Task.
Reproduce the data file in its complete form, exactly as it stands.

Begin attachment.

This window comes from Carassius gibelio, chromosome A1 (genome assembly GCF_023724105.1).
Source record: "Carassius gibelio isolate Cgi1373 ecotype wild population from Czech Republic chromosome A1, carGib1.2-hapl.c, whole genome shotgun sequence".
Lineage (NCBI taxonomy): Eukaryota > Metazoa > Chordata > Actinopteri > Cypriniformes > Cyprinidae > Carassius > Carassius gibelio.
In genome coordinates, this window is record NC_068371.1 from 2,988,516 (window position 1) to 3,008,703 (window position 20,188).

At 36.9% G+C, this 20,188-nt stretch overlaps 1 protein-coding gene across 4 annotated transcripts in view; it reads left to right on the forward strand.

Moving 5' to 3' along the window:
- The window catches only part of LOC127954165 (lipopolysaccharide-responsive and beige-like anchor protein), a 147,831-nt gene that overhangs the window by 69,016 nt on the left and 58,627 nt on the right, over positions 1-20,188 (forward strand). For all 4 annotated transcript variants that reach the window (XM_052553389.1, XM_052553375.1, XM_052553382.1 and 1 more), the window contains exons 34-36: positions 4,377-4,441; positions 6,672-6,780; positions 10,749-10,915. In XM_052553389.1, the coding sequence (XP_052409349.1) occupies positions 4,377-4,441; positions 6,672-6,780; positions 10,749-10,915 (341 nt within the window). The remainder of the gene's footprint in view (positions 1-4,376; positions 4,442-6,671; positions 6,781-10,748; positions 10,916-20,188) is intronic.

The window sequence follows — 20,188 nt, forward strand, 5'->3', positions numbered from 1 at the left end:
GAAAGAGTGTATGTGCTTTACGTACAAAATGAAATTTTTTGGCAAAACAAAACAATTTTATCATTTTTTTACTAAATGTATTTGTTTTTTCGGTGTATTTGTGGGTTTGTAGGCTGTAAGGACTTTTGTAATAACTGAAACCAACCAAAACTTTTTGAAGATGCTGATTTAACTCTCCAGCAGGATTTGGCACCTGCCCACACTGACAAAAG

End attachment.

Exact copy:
This window comes from Carassius gibelio, chromosome A1 (genome assembly GCF_023724105.1).
Source record: "Carassius gibelio isolate Cgi1373 ecotype wild population from Czech Republic chromosome A1, carGib1.2-hapl.c, whole genome shotgun sequence".
Lineage (NCBI taxonomy): Eukaryota > Metazoa > Chordata > Actinopteri > Cypriniformes > Cyprinidae > Carassius > Carassius gibelio.
In genome coordinates, this window is record NC_068371.1 from 2,988,516 (window position 1) to 3,008,703 (window position 20,188).

At 36.9% G+C, this 20,188-nt stretch overlaps 1 protein-coding gene across 4 annotated transcripts in view; it reads left to right on the forward strand.

Moving 5' to 3' along the window:
- The window catches only part of LOC127954165 (lipopolysaccharide-responsive and beige-like anchor protein), a 147,831-nt gene that overhangs the window by 69,016 nt on the left and 58,627 nt on the right, over positions 1-20,188 (forward strand). For all 4 annotated transcript variants that reach the window (XM_052553389.1, XM_052553375.1, XM_052553382.1 and 1 more), the window contains exons 34-36: positions 4,377-4,441; positions 6,672-6,780; positions 10,749-10,915. In XM_052553389.1, the coding sequence (XP_052409349.1) occupies positions 4,377-4,441; positions 6,672-6,780; positions 10,749-10,915 (341 nt within the window). The remainder of the gene's footprint in view (positions 1-4,376; positions 4,442-6,671; positions 6,781-10,748; positions 10,916-20,188) is intronic.

The window sequence follows — 20,188 nt, forward strand, 5'->3', positions numbered from 1 at the left end:
GAAAGAGTGTATGTGCTTTACGTACAAAATGAAATTTTTTGGCAAAACAAAACAATTTTATCATTTTTTTACTAAATGTATTTGTTTTTTCGGTGTATTTGTGGGTTTGTAGGCTGTAAGGACTTTTGTAATAACTGAAACCAACCAAAACTTTTTGAAGATGCTGATTTAACTCTCCAGCAGGATTTGGCACCTGCCCACACTGACAAAAG